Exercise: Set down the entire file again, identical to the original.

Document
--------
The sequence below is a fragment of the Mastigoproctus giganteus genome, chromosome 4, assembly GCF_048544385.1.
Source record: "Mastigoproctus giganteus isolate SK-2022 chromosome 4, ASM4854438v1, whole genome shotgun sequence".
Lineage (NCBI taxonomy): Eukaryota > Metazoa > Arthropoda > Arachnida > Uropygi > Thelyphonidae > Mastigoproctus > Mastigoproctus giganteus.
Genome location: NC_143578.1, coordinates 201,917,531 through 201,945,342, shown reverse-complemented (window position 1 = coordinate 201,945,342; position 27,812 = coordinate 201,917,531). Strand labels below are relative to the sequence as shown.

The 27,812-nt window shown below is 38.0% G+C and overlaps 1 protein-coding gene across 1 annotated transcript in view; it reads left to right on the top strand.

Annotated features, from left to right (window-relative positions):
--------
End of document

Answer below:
The sequence below is a fragment of the Mastigoproctus giganteus genome, chromosome 4, assembly GCF_048544385.1.
Source record: "Mastigoproctus giganteus isolate SK-2022 chromosome 4, ASM4854438v1, whole genome shotgun sequence".
Lineage (NCBI taxonomy): Eukaryota > Metazoa > Arthropoda > Arachnida > Uropygi > Thelyphonidae > Mastigoproctus > Mastigoproctus giganteus.
Genome location: NC_143578.1, coordinates 201,917,531 through 201,945,342, shown reverse-complemented (window position 1 = coordinate 201,945,342; position 27,812 = coordinate 201,917,531). Strand labels below are relative to the sequence as shown.

The 27,812-nt window shown below is 38.0% G+C and overlaps 1 protein-coding gene across 1 annotated transcript in view; it reads left to right on the top strand.

Annotated features, from left to right (window-relative positions):